Ring of Bright Water (Anglais) Broché – 31 mai 2009
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Fans of this book should take pains to search for the two out-of-print sequels: "The Rocks Remain" and "Raven, Seek Thy Brother". Neither is as joyful or cohesive as "Ring", but you will indeed find out what the life of a reclusive-yet-famous nature writer can be like. I also highly recommend Maxwell's autobiography of his childhood, "The House of Elrig".
The first third of the book traces his introduction to Camusfearna, an invented name for a real place on the Scottish coast. This part of the book drags a little if you're waiting impatiently to get to the otters, but there are some shining spots in which Maxwell describes life where the green hills and cascading falls meet a wind-swept sea; for instance, he describes in welcome detail how incomputable numbers of elvers (eels) struggle mightily up the burn (river) and falls near his remote country home, the eels facing stalwartly a long, difficult battle coming at the end of unending miles of swimming through hunted waters.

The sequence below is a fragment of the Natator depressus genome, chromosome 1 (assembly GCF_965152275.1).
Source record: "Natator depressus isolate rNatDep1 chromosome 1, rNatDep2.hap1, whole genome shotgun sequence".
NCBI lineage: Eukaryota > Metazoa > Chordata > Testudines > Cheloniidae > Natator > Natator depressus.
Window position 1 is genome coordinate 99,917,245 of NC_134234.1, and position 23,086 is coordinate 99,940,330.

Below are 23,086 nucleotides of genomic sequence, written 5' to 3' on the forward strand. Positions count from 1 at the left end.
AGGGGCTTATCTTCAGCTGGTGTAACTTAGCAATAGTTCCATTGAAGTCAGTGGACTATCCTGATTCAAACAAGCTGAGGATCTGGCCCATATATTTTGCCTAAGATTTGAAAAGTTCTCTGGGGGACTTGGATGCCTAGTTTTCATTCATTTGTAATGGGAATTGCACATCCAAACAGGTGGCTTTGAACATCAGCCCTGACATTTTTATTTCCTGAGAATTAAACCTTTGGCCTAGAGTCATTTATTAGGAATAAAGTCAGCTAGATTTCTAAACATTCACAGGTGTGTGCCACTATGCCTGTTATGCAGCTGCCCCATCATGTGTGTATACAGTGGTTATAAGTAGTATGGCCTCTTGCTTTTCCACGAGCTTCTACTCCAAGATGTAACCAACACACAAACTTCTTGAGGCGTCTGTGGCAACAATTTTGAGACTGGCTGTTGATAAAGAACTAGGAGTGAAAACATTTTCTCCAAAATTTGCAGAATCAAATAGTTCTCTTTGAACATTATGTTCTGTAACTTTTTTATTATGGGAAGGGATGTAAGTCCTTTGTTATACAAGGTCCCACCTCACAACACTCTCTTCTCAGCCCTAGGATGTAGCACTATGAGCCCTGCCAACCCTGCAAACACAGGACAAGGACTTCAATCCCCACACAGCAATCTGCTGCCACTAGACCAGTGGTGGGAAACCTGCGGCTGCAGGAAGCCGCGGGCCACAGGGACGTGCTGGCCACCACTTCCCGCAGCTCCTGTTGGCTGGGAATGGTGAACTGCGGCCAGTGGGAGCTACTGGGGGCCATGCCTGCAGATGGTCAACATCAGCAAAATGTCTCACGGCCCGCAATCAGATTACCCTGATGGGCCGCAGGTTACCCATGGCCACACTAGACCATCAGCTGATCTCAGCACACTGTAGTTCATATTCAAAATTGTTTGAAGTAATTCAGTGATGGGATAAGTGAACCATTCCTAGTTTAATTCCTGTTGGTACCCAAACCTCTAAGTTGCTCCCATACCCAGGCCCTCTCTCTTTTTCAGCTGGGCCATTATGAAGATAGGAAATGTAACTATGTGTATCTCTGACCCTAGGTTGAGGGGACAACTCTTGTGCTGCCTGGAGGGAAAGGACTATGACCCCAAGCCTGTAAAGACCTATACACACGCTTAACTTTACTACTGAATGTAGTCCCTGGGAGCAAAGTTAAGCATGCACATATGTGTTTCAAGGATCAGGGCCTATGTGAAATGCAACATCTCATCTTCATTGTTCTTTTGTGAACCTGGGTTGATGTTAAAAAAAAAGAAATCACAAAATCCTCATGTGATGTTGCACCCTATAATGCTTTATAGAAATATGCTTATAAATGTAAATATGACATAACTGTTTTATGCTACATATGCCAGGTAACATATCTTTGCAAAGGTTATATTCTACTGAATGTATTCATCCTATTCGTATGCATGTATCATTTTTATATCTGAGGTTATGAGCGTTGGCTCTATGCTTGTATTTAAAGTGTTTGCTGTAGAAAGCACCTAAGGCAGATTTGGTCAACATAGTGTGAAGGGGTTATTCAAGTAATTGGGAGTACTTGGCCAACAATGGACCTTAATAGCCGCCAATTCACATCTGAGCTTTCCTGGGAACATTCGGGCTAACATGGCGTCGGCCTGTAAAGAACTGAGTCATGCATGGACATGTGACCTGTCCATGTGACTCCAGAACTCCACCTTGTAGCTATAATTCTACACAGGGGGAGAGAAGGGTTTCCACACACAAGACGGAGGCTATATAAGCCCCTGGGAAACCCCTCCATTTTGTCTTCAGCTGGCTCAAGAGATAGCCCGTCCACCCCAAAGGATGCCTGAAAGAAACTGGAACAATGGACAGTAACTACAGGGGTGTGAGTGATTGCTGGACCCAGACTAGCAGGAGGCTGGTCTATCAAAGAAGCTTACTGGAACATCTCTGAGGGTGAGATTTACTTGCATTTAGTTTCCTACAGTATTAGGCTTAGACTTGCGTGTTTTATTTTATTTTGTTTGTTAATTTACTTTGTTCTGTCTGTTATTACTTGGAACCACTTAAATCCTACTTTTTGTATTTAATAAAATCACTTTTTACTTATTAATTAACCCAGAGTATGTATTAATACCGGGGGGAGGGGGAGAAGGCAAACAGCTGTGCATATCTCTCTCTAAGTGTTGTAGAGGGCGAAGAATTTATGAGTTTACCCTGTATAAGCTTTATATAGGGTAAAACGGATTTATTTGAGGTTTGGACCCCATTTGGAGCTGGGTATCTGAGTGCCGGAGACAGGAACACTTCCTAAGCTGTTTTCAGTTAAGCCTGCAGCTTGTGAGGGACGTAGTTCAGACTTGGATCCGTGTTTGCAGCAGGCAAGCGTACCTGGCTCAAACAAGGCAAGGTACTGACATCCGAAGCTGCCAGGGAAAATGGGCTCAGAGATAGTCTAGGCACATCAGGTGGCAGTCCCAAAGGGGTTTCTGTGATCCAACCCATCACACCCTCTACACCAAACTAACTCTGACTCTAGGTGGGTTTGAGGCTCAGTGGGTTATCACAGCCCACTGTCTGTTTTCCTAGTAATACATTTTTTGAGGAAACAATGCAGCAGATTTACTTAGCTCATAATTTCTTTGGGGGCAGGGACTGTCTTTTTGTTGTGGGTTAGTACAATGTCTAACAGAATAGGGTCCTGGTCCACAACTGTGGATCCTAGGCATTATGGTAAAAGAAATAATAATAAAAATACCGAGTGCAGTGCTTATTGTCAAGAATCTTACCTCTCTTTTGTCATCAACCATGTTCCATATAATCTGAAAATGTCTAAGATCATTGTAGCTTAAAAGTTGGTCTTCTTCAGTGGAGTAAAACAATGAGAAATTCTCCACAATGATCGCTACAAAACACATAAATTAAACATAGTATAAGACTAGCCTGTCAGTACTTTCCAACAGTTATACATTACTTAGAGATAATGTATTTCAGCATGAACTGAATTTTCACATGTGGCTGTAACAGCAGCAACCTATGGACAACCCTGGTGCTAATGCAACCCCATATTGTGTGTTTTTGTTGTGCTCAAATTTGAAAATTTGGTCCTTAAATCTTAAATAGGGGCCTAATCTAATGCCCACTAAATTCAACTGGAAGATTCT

The rest of the book brings a smile, because it recounts Maxwell's introduction to the antics and fascinating viewpoint of otters, whom he finds are "extremely bad at doing nothing . . . (being) either asleep or entirely absorbed at play". The pages where the unprepared author learns just how raucous, intelligent, joyous, persistent, and dextrous otters can be, especially in situations requiring the author and his slithery new companion to be inconspicuous, are alone well worth the price of the book. This book should be on the reading list of any pet lover, especially those who love ferrets. There are a few places where we are sobered and saddened by the fragility of our loved ones in the face of unexpected danger. This book begs the question of whether it is correct to domesticate more wild animals, but does not address the question signficantly.
The book seems a little incomplete in that it ends by the author simply ceasing to tell the story, which leaves one with a feeling of lack of resolution. One might like to know how the second half of Edal's life went, but then one might have to read of her end, and it might be better to end with the images of her playing good naturedly on the sofa by the fireplace.